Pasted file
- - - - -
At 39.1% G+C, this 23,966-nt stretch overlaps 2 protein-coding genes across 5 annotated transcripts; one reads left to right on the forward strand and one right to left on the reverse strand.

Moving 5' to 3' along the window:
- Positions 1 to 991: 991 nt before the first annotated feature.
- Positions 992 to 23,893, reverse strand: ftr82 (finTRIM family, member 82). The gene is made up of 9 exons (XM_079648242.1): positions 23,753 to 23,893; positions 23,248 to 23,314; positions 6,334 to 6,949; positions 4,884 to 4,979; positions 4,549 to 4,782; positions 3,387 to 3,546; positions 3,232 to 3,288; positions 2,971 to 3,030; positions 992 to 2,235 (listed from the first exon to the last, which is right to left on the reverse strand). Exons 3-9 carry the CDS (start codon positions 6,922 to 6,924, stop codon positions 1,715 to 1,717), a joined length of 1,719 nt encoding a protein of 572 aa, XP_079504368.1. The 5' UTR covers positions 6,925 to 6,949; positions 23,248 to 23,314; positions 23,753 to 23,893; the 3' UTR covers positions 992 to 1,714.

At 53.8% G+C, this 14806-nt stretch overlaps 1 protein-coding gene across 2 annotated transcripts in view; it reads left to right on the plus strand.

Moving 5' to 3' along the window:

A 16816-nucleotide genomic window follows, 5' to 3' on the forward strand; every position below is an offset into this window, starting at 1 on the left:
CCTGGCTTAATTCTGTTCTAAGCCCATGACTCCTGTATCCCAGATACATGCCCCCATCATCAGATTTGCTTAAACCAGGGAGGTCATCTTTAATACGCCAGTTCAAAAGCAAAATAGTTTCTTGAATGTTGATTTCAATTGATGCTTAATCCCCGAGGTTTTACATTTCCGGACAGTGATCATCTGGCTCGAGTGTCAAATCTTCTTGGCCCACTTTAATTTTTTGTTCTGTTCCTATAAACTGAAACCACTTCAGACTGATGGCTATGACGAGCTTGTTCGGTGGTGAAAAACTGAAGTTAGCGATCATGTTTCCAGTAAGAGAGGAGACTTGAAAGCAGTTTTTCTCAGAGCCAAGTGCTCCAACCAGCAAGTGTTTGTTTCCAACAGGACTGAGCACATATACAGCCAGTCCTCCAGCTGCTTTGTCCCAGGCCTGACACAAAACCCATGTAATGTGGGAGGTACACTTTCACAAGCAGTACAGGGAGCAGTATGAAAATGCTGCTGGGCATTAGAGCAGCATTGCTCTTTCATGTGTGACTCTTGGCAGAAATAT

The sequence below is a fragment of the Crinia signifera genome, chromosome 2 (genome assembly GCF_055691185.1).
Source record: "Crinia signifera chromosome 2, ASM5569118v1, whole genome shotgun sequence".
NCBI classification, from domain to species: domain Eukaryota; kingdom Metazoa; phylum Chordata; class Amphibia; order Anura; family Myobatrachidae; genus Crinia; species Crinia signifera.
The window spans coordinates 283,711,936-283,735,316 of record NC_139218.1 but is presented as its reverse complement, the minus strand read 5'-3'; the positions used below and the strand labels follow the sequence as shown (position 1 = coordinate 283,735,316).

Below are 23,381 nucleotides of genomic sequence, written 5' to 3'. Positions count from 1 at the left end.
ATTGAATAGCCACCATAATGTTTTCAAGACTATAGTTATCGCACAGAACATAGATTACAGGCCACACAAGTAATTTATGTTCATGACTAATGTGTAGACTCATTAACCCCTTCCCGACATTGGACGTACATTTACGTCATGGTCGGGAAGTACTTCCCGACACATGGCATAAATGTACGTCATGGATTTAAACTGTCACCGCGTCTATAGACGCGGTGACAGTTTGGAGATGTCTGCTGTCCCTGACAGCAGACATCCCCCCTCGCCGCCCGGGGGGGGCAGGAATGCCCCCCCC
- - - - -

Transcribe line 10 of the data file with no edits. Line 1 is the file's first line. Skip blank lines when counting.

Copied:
Source record: "Crinia signifera chromosome 2, ASM5569118v1, whole genome shotgun sequence".